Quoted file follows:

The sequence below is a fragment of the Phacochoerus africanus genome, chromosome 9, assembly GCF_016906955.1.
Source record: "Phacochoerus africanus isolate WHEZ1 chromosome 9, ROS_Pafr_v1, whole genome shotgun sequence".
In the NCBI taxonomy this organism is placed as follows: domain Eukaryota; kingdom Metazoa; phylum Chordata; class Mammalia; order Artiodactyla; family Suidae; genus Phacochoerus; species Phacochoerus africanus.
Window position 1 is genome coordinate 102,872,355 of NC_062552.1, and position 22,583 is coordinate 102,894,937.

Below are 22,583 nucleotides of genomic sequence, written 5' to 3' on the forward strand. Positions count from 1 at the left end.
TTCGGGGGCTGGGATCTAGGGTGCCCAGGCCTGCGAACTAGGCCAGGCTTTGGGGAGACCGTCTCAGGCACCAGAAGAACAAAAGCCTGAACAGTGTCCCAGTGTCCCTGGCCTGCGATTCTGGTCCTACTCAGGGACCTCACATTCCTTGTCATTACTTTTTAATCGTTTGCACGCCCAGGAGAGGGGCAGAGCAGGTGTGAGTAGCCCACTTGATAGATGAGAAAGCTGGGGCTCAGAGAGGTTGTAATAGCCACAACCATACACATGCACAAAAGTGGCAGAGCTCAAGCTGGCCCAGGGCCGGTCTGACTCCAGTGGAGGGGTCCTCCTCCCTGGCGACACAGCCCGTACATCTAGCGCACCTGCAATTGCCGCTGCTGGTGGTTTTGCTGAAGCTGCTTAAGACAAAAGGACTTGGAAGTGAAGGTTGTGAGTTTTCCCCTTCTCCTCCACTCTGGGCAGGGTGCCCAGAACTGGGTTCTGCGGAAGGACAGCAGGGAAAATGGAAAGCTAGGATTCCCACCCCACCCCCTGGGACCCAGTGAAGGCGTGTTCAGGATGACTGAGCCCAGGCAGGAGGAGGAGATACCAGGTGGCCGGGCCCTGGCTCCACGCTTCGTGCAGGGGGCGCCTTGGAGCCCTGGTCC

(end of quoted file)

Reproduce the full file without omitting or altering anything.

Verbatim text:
The sequence below is a fragment of the Phacochoerus africanus genome, chromosome 9, assembly GCF_016906955.1.
Source record: "Phacochoerus africanus isolate WHEZ1 chromosome 9, ROS_Pafr_v1, whole genome shotgun sequence".
In the NCBI taxonomy this organism is placed as follows: domain Eukaryota; kingdom Metazoa; phylum Chordata; class Mammalia; order Artiodactyla; family Suidae; genus Phacochoerus; species Phacochoerus africanus.
Window position 1 is genome coordinate 102,872,355 of NC_062552.1, and position 22,583 is coordinate 102,894,937.

Below are 22,583 nucleotides of genomic sequence, written 5' to 3' on the forward strand. Positions count from 1 at the left end.
TTCGGGGGCTGGGATCTAGGGTGCCCAGGCCTGCGAACTAGGCCAGGCTTTGGGGAGACCGTCTCAGGCACCAGAAGAACAAAAGCCTGAACAGTGTCCCAGTGTCCCTGGCCTGCGATTCTGGTCCTACTCAGGGACCTCACATTCCTTGTCATTACTTTTTAATCGTTTGCACGCCCAGGAGAGGGGCAGAGCAGGTGTGAGTAGCCCACTTGATAGATGAGAAAGCTGGGGCTCAGAGAGGTTGTAATAGCCACAACCATACACATGCACAAAAGTGGCAGAGCTCAAGCTGGCCCAGGGCCGGTCTGACTCCAGTGGAGGGGTCCTCCTCCCTGGCGACACAGCCCGTACATCTAGCGCACCTGCAATTGCCGCTGCTGGTGGTTTTGCTGAAGCTGCTTAAGACAAAAGGACTTGGAAGTGAAGGTTGTGAGTTTTCCCCTTCTCCTCCACTCTGGGCAGGGTGCCCAGAACTGGGTTCTGCGGAAGGACAGCAGGGAAAATGGAAAGCTAGGATTCCCACCCCACCCCCTGGGACCCAGTGAAGGCGTGTTCAGGATGACTGAGCCCAGGCAGGAGGAGGAGATACCAGGTGGCCGGGCCCTGGCTCCACGCTTCGTGCAGGGGGCGCCTTGGAGCCCTGGTCC